Tuesday 12 December 2017

Dubs must up net gains to make business end count

Martin Breheny

Martin Breheny

DUBLIN hurlers' bid to take what has been their best season for decades onto All-Ireland semi-final level is based on an unusual mix, not shared by any of the other five Liam MacCarthy Cup contenders.

However, whether it's a plus or a minus in the longer term remains to be seen. Almost six of every 10 Dublin scores in the Leinster championship have come from frees, while they have averaged fewer goals than all their rivals (they are level with Waterford, having played a game more).

The accuracy of Paul Ryan (pictured) from frees has yielded 2-30, which is almost 57pc of Dublin's total return. He took over the free-taking duties from Conal Keaney, who did well for much of the league, and has been reliable.

Dublin's scoring harvest from frees is 20pc higher than Waterford, who come second on that particular table. Newcomer Pauric Mahony has been Waterford's dead-ball ace, scoring 0-16 from frees in two games.

Only a quarter of Kilkenny's total championship return has come from frees; it's less than one-in-five for Limerick and one in seven for Galway, while 90pc of Tipperary's massive haul of 14-60 has come from open play.

The high proportion of scores from frees for Dublin can hardly be attributed to referees being especially nice to them, but rather to their style of play, which involves running at opponents and drawing fouls. It has worked quite well, but it must be a worry to Anthony Daly that they haven't been able to supplement it with a consistent strike rate from open play.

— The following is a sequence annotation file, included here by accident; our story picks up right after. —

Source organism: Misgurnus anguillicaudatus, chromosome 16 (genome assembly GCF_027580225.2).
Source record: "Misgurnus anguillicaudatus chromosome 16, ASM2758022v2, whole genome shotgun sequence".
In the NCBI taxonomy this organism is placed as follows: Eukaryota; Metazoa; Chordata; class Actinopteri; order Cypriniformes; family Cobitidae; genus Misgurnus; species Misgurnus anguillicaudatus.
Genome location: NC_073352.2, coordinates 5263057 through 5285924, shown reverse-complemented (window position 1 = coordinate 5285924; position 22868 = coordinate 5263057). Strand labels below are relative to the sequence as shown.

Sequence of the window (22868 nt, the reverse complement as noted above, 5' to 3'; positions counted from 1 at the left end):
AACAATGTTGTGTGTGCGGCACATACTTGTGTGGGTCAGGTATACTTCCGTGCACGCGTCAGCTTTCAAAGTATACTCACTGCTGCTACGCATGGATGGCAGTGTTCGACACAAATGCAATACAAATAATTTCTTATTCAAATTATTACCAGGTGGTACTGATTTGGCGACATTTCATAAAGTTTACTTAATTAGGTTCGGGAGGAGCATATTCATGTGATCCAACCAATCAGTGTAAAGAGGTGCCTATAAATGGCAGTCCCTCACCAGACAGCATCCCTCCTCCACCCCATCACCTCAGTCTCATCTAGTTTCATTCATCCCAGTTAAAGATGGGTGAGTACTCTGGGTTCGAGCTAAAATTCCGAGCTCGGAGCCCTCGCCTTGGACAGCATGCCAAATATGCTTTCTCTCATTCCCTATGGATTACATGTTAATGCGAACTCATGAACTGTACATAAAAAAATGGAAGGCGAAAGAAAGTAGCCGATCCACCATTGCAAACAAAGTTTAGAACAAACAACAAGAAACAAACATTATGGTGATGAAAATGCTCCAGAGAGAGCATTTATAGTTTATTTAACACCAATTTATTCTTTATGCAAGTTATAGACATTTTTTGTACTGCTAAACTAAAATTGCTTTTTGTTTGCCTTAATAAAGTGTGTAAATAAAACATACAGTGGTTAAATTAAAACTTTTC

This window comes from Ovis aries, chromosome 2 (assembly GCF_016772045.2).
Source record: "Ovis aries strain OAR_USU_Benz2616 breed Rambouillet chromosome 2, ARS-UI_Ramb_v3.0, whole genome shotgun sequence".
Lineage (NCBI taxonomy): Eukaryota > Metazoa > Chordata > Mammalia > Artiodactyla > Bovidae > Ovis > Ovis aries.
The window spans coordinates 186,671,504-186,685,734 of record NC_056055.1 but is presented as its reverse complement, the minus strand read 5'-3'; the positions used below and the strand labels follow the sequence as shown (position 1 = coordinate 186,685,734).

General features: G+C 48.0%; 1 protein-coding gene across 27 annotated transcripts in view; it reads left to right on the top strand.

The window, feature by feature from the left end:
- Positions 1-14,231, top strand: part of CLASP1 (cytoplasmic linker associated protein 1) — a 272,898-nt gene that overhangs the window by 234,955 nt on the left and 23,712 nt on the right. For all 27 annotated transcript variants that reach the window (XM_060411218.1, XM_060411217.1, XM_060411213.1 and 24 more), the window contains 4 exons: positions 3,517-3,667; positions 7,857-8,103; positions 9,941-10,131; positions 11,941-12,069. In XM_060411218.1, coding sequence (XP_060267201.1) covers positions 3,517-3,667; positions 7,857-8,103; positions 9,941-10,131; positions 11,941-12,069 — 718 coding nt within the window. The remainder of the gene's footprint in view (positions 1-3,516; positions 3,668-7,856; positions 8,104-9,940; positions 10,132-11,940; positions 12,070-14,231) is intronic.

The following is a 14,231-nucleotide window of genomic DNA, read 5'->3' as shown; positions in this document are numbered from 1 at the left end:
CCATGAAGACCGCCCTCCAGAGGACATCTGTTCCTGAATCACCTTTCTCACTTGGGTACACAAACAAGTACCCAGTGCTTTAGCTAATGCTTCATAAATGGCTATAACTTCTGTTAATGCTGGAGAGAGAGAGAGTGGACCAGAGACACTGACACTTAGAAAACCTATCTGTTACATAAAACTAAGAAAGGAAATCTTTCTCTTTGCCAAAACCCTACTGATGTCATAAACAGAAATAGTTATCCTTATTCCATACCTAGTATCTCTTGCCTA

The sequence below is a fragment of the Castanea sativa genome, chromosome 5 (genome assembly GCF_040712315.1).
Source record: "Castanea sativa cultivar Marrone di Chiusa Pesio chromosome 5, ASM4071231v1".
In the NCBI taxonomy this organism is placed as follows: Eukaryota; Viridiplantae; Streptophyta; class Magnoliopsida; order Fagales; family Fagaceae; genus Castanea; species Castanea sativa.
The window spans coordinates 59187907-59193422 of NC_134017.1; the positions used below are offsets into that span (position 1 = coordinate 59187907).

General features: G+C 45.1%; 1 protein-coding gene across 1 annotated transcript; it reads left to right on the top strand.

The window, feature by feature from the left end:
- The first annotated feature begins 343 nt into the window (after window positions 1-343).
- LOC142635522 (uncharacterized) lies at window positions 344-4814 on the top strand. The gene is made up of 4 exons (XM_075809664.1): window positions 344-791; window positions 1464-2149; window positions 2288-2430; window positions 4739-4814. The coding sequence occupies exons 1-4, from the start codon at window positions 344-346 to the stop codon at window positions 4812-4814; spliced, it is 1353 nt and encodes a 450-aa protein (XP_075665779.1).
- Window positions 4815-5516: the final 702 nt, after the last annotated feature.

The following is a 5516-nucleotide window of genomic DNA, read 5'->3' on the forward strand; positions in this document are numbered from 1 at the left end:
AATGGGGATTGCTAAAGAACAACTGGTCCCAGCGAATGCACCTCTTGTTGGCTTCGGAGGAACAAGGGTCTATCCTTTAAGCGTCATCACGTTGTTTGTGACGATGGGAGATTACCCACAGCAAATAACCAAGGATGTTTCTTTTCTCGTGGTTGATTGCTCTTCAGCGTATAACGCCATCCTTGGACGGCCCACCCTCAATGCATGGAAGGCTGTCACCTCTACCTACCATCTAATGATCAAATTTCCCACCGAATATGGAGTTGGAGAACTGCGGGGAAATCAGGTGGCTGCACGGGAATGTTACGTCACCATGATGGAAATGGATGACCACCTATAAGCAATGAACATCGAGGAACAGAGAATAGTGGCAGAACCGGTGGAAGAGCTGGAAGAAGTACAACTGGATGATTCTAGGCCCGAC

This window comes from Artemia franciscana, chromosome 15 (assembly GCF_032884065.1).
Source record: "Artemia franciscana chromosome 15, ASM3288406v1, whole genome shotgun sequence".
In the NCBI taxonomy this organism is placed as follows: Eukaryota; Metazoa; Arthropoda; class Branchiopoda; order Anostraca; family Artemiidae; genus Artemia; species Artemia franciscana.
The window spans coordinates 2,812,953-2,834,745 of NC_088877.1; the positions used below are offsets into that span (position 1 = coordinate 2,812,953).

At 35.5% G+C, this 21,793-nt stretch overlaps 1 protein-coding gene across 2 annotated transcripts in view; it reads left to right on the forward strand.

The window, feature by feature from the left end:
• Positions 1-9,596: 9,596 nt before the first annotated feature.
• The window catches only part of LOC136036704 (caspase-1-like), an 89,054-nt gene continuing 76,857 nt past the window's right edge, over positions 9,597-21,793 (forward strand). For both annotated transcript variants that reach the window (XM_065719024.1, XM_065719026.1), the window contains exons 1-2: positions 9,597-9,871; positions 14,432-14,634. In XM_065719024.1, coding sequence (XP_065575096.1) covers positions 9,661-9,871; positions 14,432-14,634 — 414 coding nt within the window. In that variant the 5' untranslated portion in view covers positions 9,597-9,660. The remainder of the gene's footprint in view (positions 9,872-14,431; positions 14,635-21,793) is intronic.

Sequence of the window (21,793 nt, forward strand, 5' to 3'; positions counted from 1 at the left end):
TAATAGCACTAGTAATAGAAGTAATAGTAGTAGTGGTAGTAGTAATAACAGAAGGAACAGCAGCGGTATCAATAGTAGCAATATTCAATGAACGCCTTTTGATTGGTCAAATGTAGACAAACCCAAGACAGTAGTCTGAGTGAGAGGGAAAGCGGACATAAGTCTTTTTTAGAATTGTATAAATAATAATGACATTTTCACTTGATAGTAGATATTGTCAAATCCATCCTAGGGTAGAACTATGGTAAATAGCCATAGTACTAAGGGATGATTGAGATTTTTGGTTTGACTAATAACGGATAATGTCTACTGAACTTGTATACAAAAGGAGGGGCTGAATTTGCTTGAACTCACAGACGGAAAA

They managed it in the league final against Kilkenny, scoring 17 of 22 points on the run, but haven't carried it into this summer's championship, certainly not by comparison with their main rivals, including Sunday's opponents Limerick.

Dublin have also been goal-shy from open play, managing just one in three championship games, plus the National League final against Kilkenny. That came from Peadar Carton in the opening Leinster game against Offaly.

Daly's side have tended to drive a lot of deliveries into the corners, allowing defenders to funnel back and seal the routes to goal.

Dublin will rightly point out that their approach was good enough to beat Kilkenny (League final), Offaly and Galway (Leinster championship) but, on the basis that it's vital to have a good goal return for contenders who are hoping to make a real impact towards the business end of the championship season, they would need to become more prolific.

Irish Independent

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